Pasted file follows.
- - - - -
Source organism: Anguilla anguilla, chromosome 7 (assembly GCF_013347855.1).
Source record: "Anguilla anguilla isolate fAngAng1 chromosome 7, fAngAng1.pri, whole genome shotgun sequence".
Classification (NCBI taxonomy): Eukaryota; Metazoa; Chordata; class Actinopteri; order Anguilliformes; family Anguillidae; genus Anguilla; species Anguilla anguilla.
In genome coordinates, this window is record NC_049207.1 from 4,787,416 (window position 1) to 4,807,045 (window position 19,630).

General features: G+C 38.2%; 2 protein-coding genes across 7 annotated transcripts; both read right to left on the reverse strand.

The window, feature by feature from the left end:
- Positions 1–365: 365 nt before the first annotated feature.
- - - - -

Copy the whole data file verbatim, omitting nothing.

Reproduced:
Source organism: Anguilla anguilla, chromosome 7 (assembly GCF_013347855.1).
Source record: "Anguilla anguilla isolate fAngAng1 chromosome 7, fAngAng1.pri, whole genome shotgun sequence".
Classification (NCBI taxonomy): Eukaryota; Metazoa; Chordata; class Actinopteri; order Anguilliformes; family Anguillidae; genus Anguilla; species Anguilla anguilla.
In genome coordinates, this window is record NC_049207.1 from 4,787,416 (window position 1) to 4,807,045 (window position 19,630).

General features: G+C 38.2%; 2 protein-coding genes across 7 annotated transcripts; both read right to left on the reverse strand.

The window, feature by feature from the left end:
- Positions 1–365: 365 nt before the first annotated feature.